In my first position as an executive director, I was fortunate to have a wise and effective predecessor. In my second, I founded a brand-new organization. So, it wasn’t until I became an interim executive director – a position that I have now held three times – that I had any reason to think about how to change a culture.
What is organizational culture? In a 2016 article, Katzenbach, Oelschlegel, and Thomas describe it as “the self-sustaining pattern of behavior that determines how things are done.”
Culture matters. A problematic culture can hold an organization back from fully achieving its mission. Failure to address culture problems can affect staff retention and stand in the way of achieving key program or policy changes.
Over time, I’ve found that some types of culture problems are relatively easy for new leaders to address with modeling and limit-setting. Coming into organizations with a culture of disrespect, leaders can turn this around relatively rapidly by never yelling at, belittling, or berating those around them – and by refusing to tolerate this type of behavior from staff or board members. Coming into organizations with a culture of over-work, leaders can turn this around fairly quickly by taking vacations, staying home when sick, and setting reasonable limits on their own work and email hours – and by giving staff permission and encouragement to do the same.
But some culture problems are both hard to spot early on and much more resistant to change.
Recently, I’ve spent time reading about organizational culture in hopes of finding guidance about tackling particularly resistant culture problems. My number one take-away is that this is tough work! Nothing I read offered a clear and compelling answer to this conundrum. But a few intriguing themes did jump out:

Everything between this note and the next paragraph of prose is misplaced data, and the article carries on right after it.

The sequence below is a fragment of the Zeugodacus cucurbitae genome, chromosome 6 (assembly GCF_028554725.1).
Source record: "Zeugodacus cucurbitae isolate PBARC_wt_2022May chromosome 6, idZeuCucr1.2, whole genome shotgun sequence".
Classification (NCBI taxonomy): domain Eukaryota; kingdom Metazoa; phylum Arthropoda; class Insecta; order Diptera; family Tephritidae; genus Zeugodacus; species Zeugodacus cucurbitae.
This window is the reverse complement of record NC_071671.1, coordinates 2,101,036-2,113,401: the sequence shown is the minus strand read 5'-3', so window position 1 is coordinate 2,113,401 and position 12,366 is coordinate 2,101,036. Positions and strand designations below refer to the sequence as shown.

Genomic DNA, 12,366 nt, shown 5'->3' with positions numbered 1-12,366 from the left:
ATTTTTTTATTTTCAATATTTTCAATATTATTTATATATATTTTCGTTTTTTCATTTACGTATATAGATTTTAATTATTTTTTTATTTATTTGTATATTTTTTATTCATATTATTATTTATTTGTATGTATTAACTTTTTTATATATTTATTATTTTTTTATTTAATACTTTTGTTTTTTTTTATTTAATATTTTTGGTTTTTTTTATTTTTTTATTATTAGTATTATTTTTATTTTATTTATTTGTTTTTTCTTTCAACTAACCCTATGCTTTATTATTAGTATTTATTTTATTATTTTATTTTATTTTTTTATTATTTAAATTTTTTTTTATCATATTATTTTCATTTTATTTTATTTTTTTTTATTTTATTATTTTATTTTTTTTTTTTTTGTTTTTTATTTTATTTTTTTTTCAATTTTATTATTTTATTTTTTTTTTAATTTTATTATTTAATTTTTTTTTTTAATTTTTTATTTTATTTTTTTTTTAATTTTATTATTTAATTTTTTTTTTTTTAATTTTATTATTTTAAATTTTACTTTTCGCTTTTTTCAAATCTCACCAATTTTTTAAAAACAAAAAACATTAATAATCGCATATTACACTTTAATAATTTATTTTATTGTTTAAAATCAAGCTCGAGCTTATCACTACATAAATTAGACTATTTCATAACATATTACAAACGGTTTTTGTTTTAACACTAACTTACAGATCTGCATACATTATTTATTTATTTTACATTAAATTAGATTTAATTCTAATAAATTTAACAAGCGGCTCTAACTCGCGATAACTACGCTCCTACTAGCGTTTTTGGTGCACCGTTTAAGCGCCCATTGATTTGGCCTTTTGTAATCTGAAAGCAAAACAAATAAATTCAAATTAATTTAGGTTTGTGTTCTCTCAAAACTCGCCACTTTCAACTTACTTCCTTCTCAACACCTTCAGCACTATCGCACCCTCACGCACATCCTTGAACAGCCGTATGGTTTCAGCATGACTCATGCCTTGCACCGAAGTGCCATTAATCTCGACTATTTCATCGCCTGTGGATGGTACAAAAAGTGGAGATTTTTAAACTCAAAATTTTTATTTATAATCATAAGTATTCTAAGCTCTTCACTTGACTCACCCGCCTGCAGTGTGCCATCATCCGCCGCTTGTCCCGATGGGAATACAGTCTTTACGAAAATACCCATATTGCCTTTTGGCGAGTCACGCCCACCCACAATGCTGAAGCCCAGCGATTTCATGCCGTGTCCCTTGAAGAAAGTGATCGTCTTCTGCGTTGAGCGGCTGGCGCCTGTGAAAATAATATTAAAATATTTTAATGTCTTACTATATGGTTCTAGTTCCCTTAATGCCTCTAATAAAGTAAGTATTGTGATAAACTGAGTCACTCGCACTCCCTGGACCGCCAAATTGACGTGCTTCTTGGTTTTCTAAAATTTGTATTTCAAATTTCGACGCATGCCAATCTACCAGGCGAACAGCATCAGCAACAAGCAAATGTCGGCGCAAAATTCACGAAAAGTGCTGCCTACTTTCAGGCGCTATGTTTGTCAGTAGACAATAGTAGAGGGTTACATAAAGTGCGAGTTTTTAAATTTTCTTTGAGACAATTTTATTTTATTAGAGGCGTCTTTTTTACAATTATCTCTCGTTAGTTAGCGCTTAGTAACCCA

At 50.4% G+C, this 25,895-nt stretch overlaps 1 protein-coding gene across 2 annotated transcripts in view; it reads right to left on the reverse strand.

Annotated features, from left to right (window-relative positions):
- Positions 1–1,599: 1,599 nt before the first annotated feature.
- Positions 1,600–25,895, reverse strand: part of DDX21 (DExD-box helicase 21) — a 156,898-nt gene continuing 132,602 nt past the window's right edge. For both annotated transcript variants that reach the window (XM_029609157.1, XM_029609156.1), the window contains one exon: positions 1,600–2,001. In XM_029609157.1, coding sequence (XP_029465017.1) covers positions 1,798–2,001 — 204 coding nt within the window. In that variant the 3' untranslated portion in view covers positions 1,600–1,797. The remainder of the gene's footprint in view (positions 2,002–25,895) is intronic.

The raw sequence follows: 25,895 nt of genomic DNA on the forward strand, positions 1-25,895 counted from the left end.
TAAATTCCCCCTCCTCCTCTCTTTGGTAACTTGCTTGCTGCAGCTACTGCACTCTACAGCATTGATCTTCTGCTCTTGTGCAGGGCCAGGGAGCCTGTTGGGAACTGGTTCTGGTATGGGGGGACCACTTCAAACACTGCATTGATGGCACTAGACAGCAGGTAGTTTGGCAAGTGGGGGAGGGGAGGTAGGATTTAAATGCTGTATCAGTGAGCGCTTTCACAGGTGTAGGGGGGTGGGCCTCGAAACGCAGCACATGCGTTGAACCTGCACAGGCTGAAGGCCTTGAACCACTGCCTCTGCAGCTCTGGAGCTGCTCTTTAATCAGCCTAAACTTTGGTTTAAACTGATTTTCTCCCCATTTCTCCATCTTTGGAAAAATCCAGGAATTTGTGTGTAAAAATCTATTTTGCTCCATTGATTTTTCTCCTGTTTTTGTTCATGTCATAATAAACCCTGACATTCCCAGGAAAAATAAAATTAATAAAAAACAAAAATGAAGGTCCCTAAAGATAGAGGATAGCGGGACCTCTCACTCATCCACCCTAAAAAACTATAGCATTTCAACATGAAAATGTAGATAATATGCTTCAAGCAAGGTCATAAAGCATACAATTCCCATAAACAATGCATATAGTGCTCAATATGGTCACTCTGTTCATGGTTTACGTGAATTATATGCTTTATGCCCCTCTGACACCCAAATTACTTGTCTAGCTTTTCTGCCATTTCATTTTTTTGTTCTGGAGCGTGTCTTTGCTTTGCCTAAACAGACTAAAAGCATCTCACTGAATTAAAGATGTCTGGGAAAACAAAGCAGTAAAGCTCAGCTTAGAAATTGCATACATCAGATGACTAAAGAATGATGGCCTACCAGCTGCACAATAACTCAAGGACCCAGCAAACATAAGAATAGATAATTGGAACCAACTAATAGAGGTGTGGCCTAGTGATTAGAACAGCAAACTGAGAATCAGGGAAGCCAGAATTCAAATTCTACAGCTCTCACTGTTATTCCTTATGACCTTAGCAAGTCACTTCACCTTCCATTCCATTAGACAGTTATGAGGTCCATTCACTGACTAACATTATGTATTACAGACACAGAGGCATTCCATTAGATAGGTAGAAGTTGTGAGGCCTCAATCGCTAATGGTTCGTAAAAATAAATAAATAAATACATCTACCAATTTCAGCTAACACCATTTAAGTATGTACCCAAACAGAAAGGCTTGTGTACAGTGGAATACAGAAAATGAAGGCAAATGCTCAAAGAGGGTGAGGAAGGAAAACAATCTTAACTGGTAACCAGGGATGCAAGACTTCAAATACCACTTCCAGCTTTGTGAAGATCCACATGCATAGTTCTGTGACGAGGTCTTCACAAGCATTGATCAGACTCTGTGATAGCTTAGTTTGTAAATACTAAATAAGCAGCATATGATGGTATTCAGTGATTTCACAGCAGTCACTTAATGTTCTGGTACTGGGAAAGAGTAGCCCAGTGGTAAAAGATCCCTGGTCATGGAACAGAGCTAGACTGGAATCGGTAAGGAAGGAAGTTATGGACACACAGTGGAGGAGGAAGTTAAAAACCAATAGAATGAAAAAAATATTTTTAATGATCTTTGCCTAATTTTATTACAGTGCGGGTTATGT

1. Resistance may be more about fear and loss than about the change itself. Understand and acknowledge what people fear – and especially, what they fear losing. Clearly demonstrate respect for precious things that are healthy parts of the organization’s culture. This may reduce resistance to necessary changes in other areas.
2. Focus on changing behavior rather than changing attitudes. Keep the focus on a small number of behaviors – including those that seem innocuous but may be precursors of more problematic behavior. Attitude change will follow behavior change.
3. Even small, short-term successes matter. It makes a difference to demonstrate impact as quickly as possible. Try small pilot efforts and measure their outcomes. Then, celebrate any positive results.
When embarking on an interim E.D. assignment, I begin by individually interviewing staff and board members. I want to understand their roles, their professional goals and interests, and how they assess the state of their organization. Now, after reading more about organizational culture, I know that next time I sit down for these conversations, I’ll be posing some new questions. I’ll be asking each person how they would describe their organization’s culture – and what they hope to preserve or change about it. I’ll be asking not only about their hopes, but also about their fears.
If I run into culture problems along the way, I’ll be experimenting with the three approaches above, to see if they make a difference. Stay tuned.